The Cubs were surprisingly good last year, but there is one area of surprisingly goodness that has gone largely overlooked in 2015. That was the aggressive and usually smart baserunning that Joe Maddon instilled in this roster. It is not terribly surprising that the talk around this Cubs team has been focused on the ability to hit the ball very hard up and down the lineup or the deep pitching staff fronted by the reigning Cy Young winner. Baserunning is one of the least important areas in terms of creating or preventing runs, but it is not insignificant either. The difference between the best and worst baserunning teams has been estimated around 50 runs in a season by Bill James more than once.
The Cubs in 2015 were the best baserunning Cubs teams I can recall watching. Up and down the lineup this team made things happen on the basepaths. This is perhaps the best example of just how unordinary the Cubs were on the basepaths in 2015.
The reason this past season was so startling is because Cubs baserunning usually makes one think of Cubes if they are being completely honest with themselves. This is the franchise that led to coining of the term TOOTBLAN after all. This belief is not just recollecting Ryan Theriot‘s exploits or Ronny Cedeno over-sliding the bag to end a game either. A number of sites keep an all encompassing advanced baserunning statistic, but for the purpose of this blog I am going to use Fangraphs BsR. The most accurate version of this statistic has been maintained since 2002, and the Cubs have been an above average baserunning team just three times during that time according to this statistic.
Players certainly determine the success or failure of any facet of the game, but the manager has a fair bit of control in this part of the game as well. Joe Maddon preaches an aggressive philosophy on the basepaths. This philosophy has resulted in some of the best baserunning teams according to BsR. The best team by far using this metric was Maddon’s 2010 Rays and his 2009 club rounds out the the top 5 since 2002.
The 2016 club might not challenge the 2010 Rays but I think it will be the best Cubs teams yet. BsR is like advanced fielding statistics in that it needs more than a year’s worth of data before it stabilizes. So the numbers for many of the young Cubs need to be taken with a grain of salt, but there are some interesting highlights among the Cubs position players.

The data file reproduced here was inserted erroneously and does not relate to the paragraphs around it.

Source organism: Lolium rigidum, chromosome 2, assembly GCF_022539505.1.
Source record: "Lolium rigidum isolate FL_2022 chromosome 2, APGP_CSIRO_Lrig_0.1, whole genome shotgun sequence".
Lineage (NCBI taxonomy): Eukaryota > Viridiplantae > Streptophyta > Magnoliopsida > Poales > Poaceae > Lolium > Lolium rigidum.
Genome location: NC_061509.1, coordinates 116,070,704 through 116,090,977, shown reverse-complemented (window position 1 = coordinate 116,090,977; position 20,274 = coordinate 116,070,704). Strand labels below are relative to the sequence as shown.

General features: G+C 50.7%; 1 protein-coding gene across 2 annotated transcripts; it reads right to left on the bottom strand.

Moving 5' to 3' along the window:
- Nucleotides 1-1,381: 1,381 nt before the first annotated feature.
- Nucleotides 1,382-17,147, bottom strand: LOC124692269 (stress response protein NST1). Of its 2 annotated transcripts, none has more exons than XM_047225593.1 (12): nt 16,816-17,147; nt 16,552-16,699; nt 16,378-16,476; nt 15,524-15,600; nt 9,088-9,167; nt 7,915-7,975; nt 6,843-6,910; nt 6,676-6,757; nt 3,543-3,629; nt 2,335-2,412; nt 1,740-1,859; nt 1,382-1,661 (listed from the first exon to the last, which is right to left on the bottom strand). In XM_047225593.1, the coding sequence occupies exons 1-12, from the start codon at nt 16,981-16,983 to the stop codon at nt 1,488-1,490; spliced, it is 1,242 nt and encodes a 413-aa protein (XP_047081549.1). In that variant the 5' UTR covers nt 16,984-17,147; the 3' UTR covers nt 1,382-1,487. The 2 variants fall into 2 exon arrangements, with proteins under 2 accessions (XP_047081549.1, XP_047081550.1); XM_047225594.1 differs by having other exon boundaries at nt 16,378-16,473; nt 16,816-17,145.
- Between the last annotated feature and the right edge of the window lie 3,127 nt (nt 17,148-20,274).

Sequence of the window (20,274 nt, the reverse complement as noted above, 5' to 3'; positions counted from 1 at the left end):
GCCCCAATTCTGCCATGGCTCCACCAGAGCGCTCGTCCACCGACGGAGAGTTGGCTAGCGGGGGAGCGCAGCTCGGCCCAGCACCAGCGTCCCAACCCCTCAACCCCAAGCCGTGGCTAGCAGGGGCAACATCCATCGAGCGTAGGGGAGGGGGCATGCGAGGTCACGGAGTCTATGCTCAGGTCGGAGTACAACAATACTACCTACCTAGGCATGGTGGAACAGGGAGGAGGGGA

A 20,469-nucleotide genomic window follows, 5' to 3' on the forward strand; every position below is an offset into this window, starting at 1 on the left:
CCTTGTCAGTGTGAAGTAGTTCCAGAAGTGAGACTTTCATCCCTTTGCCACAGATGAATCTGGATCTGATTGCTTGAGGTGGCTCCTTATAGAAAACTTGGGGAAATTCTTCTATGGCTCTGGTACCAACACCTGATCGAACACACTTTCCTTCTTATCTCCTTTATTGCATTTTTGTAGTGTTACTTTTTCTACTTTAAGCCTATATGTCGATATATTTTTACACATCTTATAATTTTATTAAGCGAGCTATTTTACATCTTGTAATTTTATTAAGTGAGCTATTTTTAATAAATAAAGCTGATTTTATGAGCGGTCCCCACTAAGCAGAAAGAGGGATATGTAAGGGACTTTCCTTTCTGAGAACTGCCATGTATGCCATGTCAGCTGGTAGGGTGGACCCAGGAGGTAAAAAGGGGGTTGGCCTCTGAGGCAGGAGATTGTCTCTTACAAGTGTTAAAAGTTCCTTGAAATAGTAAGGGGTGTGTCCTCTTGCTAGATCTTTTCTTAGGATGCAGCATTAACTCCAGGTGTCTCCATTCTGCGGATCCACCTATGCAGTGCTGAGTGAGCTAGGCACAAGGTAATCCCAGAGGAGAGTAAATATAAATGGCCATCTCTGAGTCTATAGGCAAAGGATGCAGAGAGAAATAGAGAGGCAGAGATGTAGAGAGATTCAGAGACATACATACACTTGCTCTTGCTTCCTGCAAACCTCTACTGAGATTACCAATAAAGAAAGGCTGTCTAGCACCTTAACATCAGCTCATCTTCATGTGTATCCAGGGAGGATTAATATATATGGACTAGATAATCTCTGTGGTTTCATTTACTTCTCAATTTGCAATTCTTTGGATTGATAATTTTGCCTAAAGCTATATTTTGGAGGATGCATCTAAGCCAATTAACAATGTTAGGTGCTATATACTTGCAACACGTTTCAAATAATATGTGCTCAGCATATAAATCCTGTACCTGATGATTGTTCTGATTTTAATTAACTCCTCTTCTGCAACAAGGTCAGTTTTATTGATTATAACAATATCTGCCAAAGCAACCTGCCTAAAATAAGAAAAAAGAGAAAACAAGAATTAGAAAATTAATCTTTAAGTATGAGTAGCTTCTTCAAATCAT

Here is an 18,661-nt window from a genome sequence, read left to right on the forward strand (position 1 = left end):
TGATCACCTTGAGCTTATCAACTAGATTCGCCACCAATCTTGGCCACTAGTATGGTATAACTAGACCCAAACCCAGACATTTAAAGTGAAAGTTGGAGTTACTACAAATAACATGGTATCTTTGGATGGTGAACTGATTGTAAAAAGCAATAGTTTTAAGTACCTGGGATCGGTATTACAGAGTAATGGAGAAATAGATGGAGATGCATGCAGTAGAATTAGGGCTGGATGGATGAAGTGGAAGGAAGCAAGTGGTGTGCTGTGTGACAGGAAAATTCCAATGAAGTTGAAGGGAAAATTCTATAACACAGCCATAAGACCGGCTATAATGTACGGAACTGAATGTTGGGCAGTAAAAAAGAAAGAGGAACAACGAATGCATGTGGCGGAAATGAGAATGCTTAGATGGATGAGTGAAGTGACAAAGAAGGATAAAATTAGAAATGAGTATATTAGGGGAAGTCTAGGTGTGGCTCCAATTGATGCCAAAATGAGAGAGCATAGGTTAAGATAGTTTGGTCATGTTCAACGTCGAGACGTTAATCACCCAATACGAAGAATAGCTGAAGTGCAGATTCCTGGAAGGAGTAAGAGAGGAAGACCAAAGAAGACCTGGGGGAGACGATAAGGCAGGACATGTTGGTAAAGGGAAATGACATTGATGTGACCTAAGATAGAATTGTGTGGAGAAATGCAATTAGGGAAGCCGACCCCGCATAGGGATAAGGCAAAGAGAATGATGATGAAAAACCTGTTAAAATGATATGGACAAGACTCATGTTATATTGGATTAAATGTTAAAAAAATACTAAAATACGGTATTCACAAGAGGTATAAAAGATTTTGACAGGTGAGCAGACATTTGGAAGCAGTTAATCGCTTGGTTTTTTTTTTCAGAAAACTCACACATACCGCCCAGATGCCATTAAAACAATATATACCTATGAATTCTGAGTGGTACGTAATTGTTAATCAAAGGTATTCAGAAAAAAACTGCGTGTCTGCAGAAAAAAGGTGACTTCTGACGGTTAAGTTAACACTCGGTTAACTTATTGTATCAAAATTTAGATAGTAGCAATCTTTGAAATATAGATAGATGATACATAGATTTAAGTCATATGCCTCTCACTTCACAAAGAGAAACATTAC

Kris Bryant was the best baserunner by far by this metric, but in this case the eye-popping number is affirmed by the eye test. Bryant was praised by his manager for his savvy baserunning. Kyle Schwarber ahead of the freakishly agile Anthony Rizzo was a surprise, and it will be something to watch in 2016 to see if he rates as highly again.
Very few Cubs baserunners were solidly below average, but Starlin Castro and Miguel Montero have been among the worst baserunners in baseball according to BsR. There stats are likely an accurate reflection of their abilities. A major upgrade was swapping Starlin Castro for Ben Zobrist. Starlin Castro has the 37th lowest BsR since 2012 in baseball. Ben Zobrist was not much better than Castro in 2015 (-0.9 to -2.1), but it also represented only the second time that Zobrist was a negative baserunner since 2010. Zobrist might not be the baserunner he was earlier in his career as a player entering his age 35 season. It is also possible that 2015 was an outlier as Zobrist recovered from a knee injury. It is safe to say that the Cubs upgraded on the basepaths even if it is a question of by how much.
The Cubs offseason moves will certainly help this area. Only Miguel Montero remains of those negative baserunners in 2015. The Cubs also have added one of the best in baseball with Jason Heyward. Joe Maddon is one of the many people who have complimented Heyward as one of the best baserunners in the baseball. The numbers last year certainly reflect Maddon’s contention that Kris Bryant and Jason Heyward are two of the best in the National League.
The Cubs now boast two of the best in the business with Bryant and Heyward.
The contention I made several times in the offseason is that this is the best baserunning Cubs team I will have seen. Here is one example:
@Cerambam1060 said it when they landed Heyward but this is probably going to be the best base-running Cub team I've ever seen.
— dabynsky (@dabynsky) January 7, 2016
The numbers certainly suggest that this was not hyperbole. The focus in 2016 should be on the Cubs hitters in the batters box, but what they do on the basepaths should be as interesting to watch this year.